My neighbour has started a full renovation of his house including a loft conversation and rear extension. Initially he served me with a notice but did not fully explain the extent of proposed work. The notice mentioned the loft conversion, the extension and apologised for inconvenience.
The building owner asked me to sign the notice and return it to him. I verbally asked the building owner if it was a legal requirement for me to sign this notice. The building owner replied that it is for his own protection. I replied to him that if it’s not a legal requirement then it is not important for me to sign it and I left it at that.
One week later the building work started. When they began to remove chimney breast I became really worried. I brought the matter to building owner’s attention and asked for an explanation. I also asked him to appoint a surveyor to look into the matter and he agreed, however, he continued with the building work, ignoring my requests which was not to do anything on the party wall until a surveyor has looked at it.
The party wall act clearly states that the building owner should notify the adjoining owners two months in advance, also if any dispute arises they should appoint a surveyor to resolve the matter prior to starting any building work. He did neither with me. I further wrote to the building owner expressing my disappointment, however did not get any reply. I have asked them to stop until the matter is resolved but work continues.
As I have moved into the house not long and I want to maintain a good relationship with my neighbours but I feel that the building owner is treating me unfairly.
At this point I am not sure what I should do to resolve this dispute. According to the act I could obtain an injunction to stop building owner working on the party wall but I am not sure how long it will take to get an injunction and what will be the fees. I would like to know is there anything else I can do rather then getting an injunction to safeguard my property and resolve this dispute.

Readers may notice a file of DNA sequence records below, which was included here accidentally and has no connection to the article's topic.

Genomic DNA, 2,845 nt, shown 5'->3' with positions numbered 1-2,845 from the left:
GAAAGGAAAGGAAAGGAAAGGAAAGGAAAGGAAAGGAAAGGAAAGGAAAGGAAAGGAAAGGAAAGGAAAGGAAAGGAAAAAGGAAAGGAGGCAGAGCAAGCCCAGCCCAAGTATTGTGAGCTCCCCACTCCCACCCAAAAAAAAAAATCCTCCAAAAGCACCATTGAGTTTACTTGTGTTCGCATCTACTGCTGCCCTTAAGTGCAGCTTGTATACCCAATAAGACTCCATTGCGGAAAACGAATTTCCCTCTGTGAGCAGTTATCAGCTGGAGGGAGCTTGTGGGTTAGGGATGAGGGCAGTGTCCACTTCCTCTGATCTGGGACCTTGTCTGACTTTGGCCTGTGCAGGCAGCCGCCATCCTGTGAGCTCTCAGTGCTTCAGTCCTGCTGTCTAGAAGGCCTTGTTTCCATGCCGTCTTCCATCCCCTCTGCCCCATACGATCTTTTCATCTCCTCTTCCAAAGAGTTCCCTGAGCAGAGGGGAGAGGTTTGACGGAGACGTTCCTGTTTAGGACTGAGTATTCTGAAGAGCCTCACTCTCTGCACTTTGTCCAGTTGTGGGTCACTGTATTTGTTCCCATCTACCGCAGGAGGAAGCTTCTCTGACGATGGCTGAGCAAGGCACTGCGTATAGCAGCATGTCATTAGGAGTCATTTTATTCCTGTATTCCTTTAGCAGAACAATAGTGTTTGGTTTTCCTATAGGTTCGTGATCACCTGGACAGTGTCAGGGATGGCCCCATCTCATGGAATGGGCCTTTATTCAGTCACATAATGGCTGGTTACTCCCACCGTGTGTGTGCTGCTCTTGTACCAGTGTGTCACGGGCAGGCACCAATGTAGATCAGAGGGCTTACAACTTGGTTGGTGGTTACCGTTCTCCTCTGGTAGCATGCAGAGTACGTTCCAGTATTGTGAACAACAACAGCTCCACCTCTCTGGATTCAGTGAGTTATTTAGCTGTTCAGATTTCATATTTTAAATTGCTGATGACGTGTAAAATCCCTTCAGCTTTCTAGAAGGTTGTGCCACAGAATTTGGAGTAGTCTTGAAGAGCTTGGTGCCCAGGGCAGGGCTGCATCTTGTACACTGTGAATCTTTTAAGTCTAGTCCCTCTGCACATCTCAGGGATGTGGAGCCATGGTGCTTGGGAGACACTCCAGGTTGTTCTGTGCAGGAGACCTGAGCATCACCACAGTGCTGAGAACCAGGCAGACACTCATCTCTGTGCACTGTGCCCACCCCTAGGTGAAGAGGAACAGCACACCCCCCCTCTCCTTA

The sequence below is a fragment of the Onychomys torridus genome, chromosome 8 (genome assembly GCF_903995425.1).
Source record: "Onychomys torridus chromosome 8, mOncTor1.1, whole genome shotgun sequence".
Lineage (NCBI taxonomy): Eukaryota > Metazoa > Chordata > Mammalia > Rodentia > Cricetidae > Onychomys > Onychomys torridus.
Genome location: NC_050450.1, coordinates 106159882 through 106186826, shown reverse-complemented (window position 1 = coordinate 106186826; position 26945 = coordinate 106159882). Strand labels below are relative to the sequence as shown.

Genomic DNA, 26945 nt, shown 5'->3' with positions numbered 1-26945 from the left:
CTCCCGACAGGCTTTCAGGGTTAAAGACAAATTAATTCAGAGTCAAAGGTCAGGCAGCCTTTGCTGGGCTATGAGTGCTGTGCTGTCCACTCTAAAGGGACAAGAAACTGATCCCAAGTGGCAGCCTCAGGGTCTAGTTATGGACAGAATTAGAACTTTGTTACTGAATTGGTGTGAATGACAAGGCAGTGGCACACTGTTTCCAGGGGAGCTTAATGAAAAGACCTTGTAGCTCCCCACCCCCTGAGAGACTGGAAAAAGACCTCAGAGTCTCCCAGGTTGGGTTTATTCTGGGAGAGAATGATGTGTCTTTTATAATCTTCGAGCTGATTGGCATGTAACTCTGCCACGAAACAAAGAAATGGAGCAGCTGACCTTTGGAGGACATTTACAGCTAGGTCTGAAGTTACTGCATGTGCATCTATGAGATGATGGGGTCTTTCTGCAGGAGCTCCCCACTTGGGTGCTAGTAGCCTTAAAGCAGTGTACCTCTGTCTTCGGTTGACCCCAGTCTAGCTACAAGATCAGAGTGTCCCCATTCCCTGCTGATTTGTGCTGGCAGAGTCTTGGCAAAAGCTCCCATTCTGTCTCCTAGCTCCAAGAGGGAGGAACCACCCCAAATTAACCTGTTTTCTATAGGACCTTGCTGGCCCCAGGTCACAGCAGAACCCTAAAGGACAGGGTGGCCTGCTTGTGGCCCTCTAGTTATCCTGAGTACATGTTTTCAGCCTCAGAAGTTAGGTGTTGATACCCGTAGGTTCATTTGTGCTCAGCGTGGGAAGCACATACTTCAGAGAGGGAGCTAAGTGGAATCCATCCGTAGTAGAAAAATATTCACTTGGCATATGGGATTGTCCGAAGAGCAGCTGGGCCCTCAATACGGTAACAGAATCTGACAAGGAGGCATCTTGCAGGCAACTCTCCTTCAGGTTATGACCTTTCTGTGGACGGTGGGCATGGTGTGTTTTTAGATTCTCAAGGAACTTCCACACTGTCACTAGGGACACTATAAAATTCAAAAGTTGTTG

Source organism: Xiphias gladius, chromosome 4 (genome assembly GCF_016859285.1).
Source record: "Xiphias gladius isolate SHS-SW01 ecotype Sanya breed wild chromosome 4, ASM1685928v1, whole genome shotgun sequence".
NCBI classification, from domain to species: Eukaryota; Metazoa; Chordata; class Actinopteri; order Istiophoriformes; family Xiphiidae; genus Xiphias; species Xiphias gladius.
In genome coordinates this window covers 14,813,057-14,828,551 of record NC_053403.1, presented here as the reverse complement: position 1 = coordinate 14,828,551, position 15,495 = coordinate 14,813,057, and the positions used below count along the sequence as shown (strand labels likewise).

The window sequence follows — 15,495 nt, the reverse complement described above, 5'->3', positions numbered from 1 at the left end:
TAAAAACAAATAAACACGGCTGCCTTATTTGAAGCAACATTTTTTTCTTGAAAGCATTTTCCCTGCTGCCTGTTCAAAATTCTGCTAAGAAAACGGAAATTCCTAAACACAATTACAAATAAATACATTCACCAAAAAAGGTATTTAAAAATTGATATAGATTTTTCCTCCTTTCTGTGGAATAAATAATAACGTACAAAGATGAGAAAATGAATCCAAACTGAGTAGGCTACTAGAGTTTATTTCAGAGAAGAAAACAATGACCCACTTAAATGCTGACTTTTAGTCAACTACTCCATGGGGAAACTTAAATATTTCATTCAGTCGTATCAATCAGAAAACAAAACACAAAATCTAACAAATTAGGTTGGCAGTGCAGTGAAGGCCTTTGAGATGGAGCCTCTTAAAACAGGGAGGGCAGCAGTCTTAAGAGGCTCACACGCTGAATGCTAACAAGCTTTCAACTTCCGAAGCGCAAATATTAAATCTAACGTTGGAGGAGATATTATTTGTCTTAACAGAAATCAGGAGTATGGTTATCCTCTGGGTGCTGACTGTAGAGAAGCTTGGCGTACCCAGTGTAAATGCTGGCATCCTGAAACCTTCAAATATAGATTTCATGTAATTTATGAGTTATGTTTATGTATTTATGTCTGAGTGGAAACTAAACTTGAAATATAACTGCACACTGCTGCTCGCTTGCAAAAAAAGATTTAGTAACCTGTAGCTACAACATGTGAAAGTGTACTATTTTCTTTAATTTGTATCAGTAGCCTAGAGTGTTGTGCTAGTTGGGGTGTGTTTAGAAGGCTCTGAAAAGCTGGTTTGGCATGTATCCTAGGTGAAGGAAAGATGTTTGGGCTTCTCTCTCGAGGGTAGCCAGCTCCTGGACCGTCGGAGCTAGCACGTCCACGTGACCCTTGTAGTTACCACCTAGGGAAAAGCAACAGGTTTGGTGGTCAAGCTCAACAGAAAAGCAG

If you did not consent in writing then you are automatically deemed to have dissented under the act. The building owner should have issued a follow-up letter under section 10 of the Act and then if you still didn’t appoint someone then he should have made an appointment for you.
The removal of chimney breasts from a party wall is covered under Section 2 (2) of the Act and would require a party structure notice. An injunction is the only remedy available if a building owner proceeds with work which comes within the scope of the Act – in the absence of the adjoining owner’s consent or an agreed award. Because an injunction has to be obtained quickly it is expensive. You would hopefully get an award on costs later but you would have to foot the initial bill. Often the threat of an injunction is enough to bring a building owner in to line.
If I need to go for an urgent injunction I would like to know how long the process would take. Would it be possible to draw up an award even if the building owner doesn’t cooperate and whether or not an award can be drawn up without an injunction.
The nature of an injunction means that if it is granted it is granted with immediate effect. That is why it is expensive to obtain; the solicitor has to go to court and wait for a judge to become available.
You can have an award without the cooperation of the building owner if they have served notice but it is not ideal if work is continuing. If the building owner refuses to stop work and you do not want to apply for an injunction I would recommend that you prepare a schedule of condition of your property so that it can be shown that any damage caused by the works was not pre-existing.